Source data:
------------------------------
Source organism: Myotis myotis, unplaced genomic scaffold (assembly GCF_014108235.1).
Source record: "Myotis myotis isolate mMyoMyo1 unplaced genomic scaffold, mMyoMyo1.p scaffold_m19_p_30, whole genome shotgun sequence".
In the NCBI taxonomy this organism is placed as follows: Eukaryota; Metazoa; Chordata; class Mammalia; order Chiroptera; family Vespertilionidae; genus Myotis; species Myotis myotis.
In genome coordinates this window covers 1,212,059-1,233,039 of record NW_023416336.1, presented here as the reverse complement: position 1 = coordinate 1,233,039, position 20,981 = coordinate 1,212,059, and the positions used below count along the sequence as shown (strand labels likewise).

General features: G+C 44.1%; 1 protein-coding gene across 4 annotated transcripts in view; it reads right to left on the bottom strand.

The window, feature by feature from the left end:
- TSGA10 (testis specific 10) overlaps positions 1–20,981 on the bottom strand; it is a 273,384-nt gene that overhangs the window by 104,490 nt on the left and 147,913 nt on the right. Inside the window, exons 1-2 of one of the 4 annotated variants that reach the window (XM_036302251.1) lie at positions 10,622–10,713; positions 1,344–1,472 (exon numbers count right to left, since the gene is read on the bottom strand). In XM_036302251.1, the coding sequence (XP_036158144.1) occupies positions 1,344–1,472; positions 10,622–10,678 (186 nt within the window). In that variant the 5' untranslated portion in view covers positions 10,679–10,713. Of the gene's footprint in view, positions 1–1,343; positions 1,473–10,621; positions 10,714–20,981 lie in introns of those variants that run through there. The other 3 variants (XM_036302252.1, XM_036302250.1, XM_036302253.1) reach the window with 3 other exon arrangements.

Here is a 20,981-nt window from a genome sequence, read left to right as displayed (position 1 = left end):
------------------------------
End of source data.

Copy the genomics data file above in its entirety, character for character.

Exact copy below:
Source organism: Myotis myotis, unplaced genomic scaffold (assembly GCF_014108235.1).
Source record: "Myotis myotis isolate mMyoMyo1 unplaced genomic scaffold, mMyoMyo1.p scaffold_m19_p_30, whole genome shotgun sequence".
In the NCBI taxonomy this organism is placed as follows: Eukaryota; Metazoa; Chordata; class Mammalia; order Chiroptera; family Vespertilionidae; genus Myotis; species Myotis myotis.
In genome coordinates this window covers 1,212,059-1,233,039 of record NW_023416336.1, presented here as the reverse complement: position 1 = coordinate 1,233,039, position 20,981 = coordinate 1,212,059, and the positions used below count along the sequence as shown (strand labels likewise).

General features: G+C 44.1%; 1 protein-coding gene across 4 annotated transcripts in view; it reads right to left on the bottom strand.

The window, feature by feature from the left end:
- TSGA10 (testis specific 10) overlaps positions 1–20,981 on the bottom strand; it is a 273,384-nt gene that overhangs the window by 104,490 nt on the left and 147,913 nt on the right. Inside the window, exons 1-2 of one of the 4 annotated variants that reach the window (XM_036302251.1) lie at positions 10,622–10,713; positions 1,344–1,472 (exon numbers count right to left, since the gene is read on the bottom strand). In XM_036302251.1, the coding sequence (XP_036158144.1) occupies positions 1,344–1,472; positions 10,622–10,678 (186 nt within the window). In that variant the 5' untranslated portion in view covers positions 10,679–10,713. Of the gene's footprint in view, positions 1–1,343; positions 1,473–10,621; positions 10,714–20,981 lie in introns of those variants that run through there. The other 3 variants (XM_036302252.1, XM_036302250.1, XM_036302253.1) reach the window with 3 other exon arrangements.

Here is a 20,981-nt window from a genome sequence, read left to right as displayed (position 1 = left end):